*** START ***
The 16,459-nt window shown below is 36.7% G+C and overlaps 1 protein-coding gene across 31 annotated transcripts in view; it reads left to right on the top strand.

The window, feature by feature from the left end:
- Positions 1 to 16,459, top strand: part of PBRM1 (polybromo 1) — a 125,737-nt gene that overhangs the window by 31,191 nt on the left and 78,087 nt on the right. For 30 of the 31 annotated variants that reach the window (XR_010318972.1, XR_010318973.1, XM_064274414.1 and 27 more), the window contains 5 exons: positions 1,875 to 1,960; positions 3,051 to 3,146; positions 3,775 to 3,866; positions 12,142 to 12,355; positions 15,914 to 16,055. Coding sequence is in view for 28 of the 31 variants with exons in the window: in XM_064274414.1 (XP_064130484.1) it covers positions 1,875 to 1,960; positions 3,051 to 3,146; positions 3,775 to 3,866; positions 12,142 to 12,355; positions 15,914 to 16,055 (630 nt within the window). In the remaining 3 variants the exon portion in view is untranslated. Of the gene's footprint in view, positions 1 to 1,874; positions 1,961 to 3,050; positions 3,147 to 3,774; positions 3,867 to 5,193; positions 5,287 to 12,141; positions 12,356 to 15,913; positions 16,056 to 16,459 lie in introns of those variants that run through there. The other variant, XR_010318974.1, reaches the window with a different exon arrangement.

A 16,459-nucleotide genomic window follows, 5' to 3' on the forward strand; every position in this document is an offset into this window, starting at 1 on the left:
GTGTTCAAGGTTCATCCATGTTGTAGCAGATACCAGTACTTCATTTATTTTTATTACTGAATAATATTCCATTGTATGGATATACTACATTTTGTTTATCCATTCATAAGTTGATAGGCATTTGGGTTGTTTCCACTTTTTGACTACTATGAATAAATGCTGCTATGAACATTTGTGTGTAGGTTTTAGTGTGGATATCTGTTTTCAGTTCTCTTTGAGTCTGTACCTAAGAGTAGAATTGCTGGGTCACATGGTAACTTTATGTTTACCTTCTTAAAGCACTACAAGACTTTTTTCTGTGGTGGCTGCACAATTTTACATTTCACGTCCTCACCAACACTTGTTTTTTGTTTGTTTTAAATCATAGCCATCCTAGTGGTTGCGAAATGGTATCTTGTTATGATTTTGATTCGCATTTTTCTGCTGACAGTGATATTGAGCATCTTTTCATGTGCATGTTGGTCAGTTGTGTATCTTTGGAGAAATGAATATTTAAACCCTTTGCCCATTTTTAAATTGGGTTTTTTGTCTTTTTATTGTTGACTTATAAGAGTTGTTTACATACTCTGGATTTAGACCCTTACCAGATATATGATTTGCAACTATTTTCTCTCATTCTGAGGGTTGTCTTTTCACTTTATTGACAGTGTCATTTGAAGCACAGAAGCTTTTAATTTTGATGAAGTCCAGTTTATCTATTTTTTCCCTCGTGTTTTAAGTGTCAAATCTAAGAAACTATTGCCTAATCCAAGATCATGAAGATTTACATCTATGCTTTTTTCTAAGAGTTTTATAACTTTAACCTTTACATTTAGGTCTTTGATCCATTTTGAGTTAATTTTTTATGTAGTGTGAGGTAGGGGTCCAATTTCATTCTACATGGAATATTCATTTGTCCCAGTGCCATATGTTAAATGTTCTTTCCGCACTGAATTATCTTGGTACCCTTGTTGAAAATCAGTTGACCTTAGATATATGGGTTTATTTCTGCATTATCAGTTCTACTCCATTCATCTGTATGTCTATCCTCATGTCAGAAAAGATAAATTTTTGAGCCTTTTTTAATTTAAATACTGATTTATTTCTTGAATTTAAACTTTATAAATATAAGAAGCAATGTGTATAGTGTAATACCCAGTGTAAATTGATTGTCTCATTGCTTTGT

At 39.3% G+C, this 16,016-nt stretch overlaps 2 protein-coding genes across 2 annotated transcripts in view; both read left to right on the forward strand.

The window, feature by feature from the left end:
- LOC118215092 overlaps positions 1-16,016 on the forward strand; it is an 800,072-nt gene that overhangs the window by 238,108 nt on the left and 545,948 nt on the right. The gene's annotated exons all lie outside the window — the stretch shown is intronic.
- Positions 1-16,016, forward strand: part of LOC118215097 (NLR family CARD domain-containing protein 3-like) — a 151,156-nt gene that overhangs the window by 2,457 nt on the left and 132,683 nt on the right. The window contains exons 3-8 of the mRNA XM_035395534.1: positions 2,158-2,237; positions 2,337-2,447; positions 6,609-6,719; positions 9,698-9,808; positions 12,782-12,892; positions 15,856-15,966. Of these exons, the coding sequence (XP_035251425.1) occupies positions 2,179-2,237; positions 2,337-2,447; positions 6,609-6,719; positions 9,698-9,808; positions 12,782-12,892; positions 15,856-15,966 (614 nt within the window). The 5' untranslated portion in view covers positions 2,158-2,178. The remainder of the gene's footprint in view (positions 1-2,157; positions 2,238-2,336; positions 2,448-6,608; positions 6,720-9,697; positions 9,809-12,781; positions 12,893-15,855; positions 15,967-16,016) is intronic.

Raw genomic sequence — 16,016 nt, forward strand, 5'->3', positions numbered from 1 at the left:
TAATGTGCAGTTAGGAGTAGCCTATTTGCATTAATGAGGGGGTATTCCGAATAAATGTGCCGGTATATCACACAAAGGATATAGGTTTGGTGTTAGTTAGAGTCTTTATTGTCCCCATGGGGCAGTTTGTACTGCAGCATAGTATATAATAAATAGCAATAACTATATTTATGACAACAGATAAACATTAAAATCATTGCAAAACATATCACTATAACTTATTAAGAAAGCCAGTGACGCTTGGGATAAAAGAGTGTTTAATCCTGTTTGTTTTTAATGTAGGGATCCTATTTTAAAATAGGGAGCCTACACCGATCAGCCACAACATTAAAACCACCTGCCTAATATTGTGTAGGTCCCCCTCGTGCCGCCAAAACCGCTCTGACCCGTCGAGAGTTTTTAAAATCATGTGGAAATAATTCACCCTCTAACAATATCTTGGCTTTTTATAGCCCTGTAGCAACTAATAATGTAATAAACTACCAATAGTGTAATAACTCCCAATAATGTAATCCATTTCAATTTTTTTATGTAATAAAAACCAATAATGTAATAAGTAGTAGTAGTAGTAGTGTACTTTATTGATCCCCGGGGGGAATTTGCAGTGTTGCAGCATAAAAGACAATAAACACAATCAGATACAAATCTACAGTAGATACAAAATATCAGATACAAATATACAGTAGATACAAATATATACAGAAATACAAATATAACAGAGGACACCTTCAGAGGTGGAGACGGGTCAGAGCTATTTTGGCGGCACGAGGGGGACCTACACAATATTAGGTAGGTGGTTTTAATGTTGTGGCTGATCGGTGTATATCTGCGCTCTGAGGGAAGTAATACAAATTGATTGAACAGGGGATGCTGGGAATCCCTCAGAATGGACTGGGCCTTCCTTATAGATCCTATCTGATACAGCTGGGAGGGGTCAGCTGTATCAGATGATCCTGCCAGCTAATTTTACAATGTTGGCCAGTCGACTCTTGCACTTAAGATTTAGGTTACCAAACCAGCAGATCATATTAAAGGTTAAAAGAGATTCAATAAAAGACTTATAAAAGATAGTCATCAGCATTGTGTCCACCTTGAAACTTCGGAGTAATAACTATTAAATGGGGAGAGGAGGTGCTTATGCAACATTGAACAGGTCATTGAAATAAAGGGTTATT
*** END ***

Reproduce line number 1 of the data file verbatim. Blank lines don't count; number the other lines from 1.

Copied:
The 16,459-nt window shown below is 36.7% G+C and overlaps 1 protein-coding gene across 31 annotated transcripts in view; it reads left to right on the top strand.